Tuesday, July 29, 2008
LU's New Athletic Director Hit the Ground Running After Being Stalled on Her Journey to Jefferson City
Paula Jackson spent the last two years at Savannah State University
By Tony Hawley
Jefferson City News-Tribune
By Tony Hawley
Jefferson City News-Tribune
The new Lincoln University athletic director is right where she wants to be - even if some omens might indicate otherwise.
Paula Jackson, who was hired for the job earlier this month, had to overcome two travel hardships just to take her new post.
Prior to her in-person interview for the position, Jackson's trip to Jefferson City was delayed due to smoke in the plane bringing her from Savannah, Ga.
Then, after accepting the job, Jackson's trip to the Capital City was twice slowed due to problems with her truck.
“Does Amtrak come here?” she asked with a laugh during an interview at her new office. “Because that might have been the next option.”
But Jackson finally made it to town and has hit the ground running. A large part of last week was devoted to meeting after meeting after meeting, which may have set the tone for the next few months.
“For me, initially, it's about building relationships,” said the native of Baton Rouge, La. “It's about getting to know the community, the alumni, the boosters, all that.
“Then from there, it's about getting the coaches and the athletes out into the area and building relationships, making others stronger and creating some where there are none.”
Jackson spent the past two years as assistant athletic director of compliance and senior women's administrator at Savannah State University. Last school year, she also served as the interim athletic director after the previous AD resigned soon after school started.
“It was sink or swim,” she said. “The vice president called me and said, ‘I want to ask you to do something and I'll give you 24 hours to think about it, and then you can come back and we'll get started.' I was like, ‘What just happened?'
“In addition to (the new job), I was still doing all of my other responsibilities in a tornado of four or five jobs. I was learning a lot, getting a lot of on-the-job training. It was a great opportunity for me and I think I took the best out of it that I could.”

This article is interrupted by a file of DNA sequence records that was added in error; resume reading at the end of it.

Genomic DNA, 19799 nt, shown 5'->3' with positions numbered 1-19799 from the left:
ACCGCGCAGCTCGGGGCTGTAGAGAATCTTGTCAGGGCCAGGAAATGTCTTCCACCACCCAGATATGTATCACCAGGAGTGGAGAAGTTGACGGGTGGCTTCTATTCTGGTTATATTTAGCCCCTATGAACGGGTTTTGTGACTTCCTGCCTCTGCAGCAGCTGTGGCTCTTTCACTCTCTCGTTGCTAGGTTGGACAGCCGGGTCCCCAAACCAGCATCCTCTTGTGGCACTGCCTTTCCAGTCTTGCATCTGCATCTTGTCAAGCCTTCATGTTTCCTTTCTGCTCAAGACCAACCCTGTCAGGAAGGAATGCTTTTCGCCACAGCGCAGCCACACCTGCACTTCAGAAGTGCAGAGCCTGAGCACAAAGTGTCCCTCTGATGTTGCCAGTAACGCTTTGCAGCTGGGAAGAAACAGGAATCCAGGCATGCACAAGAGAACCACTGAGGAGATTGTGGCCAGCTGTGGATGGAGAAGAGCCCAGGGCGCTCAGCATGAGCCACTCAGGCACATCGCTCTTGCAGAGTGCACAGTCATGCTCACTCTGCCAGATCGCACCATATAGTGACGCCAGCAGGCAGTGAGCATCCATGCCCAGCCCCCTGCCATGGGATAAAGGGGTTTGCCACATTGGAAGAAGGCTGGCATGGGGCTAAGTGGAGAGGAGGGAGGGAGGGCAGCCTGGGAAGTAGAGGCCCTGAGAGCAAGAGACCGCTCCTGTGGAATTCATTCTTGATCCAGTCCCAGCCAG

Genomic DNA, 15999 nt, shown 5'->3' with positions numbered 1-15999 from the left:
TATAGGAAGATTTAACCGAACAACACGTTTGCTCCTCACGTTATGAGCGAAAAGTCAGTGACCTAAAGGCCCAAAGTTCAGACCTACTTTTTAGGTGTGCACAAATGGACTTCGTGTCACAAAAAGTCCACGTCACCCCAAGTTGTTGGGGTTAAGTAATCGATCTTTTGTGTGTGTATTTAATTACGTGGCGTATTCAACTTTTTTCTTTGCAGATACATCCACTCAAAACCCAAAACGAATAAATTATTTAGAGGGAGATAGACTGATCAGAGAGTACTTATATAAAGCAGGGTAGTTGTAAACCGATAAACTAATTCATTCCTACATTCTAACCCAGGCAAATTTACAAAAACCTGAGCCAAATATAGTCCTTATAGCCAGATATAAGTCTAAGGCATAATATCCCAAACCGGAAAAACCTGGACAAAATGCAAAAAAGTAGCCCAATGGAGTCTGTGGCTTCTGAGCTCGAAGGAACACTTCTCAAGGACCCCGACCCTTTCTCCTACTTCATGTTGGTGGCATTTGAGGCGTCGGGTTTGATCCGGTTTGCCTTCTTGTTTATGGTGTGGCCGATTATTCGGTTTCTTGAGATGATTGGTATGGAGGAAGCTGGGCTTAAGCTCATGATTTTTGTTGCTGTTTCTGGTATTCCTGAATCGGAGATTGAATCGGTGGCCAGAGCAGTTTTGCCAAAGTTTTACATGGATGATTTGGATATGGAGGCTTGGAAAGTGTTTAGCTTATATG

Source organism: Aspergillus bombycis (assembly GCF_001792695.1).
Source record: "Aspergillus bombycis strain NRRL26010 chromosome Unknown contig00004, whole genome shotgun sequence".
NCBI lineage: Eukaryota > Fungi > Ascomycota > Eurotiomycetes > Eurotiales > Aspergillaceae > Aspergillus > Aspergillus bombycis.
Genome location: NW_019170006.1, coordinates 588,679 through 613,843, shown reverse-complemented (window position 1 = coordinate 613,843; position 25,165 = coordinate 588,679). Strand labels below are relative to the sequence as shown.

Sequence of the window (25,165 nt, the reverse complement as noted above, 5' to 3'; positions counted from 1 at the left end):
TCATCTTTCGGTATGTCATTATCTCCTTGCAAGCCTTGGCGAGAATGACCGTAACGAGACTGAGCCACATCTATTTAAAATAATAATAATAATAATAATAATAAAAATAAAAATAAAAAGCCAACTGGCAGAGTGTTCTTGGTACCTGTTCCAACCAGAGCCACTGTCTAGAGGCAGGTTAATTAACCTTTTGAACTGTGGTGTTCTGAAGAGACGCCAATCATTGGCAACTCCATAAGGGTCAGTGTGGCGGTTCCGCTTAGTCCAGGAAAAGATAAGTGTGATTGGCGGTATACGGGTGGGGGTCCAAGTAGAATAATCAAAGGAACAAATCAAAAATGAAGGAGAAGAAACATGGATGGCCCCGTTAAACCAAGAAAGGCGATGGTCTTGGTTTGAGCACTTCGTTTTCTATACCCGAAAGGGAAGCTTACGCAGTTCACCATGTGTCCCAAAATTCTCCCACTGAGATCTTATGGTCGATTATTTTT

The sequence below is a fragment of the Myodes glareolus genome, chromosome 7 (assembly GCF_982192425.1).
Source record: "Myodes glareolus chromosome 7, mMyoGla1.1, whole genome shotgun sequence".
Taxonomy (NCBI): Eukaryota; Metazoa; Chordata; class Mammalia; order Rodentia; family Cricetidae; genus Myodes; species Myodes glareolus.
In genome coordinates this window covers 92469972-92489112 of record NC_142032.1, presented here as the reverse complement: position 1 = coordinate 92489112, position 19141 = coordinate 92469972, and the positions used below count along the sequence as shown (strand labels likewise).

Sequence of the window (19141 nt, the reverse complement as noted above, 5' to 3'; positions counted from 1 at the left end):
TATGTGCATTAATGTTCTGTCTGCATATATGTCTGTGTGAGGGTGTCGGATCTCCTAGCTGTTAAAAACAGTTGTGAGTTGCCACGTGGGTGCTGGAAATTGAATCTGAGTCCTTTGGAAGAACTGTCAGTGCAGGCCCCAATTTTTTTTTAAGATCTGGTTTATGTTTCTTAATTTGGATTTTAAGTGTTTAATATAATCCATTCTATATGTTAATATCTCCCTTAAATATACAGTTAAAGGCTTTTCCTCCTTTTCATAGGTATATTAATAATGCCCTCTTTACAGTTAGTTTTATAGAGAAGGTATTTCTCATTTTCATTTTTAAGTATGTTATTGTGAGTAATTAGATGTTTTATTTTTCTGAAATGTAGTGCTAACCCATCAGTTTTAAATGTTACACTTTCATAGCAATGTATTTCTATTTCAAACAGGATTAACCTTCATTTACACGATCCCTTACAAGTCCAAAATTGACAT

It wasn't the first time Jackson learned to do multiple jobs in a sports environment.
“At my high school, part of the curriculum was taking football,” she said. “We had four years of football and you had to play every position, learn how to write plays, do everything on the field. That was probably the only time my Dad ever helped me with my homework.”
That came in handy as recently as last year.
“I was sitting in a room with some football players waiting for the coaches and they were all writing plays on the board,” she said. “I asked what they were doing. They started explaining, ‘Miss Paula, you probably don't know much about this.' But I started dissecting everything and they were like, ‘We didn't know you knew that.'
“I was like, ‘Yeah, when you mess up on the field, I know exactly what you did.'”
Jackson's work background includes an injury-shortened season as a Cheerleader for the Atlanta Falcons; time at a sports management company for professional athletes; a period running her own company that did sports marketing and event planning; and time in administrative jobs at Morehead (Ky.) State University and Clark-Atlanta University, with the time at Clark-Atlanta proving especially beneficial.
“That was probably the best experience because I had to do everything, probably too much,” Jackson said. “The only thing I didn't do there was athletic training and coaching, and I've done interim coaching since then.
“You've got to be prepared.”
She's now prepared for the job at Lincoln, a place she said she felt an instant “connection” to during the interview process.
“Obviously, you want to see results, because athletic programs are known for their wins and losses,” she said. “But you have to look at each (sport) individually because every one is very different. You can't just put a mandate that everybody's got to win 85 percent of their games, because not every team is going to be there, for whatever reason.
“So let's figure out where we are, where the issues are, and how we can turn it around and get to where we want to be.”
Profession: Lincoln University athletic director
Education: Bachelor's degree in broadcast and print journalism from Southern (La.) University, master's degree in business administration from Clark-Atlanta University
In Mid-Missouri: New to the area
Family: Single; one son, Blake, 12
Civic involvement: Women In Sports and Events; Black Women's Sports Foundation; Women's Sport Foundation; Sports Divas; marketing committee chair, National Association of Collegiate Women Athletics Administrators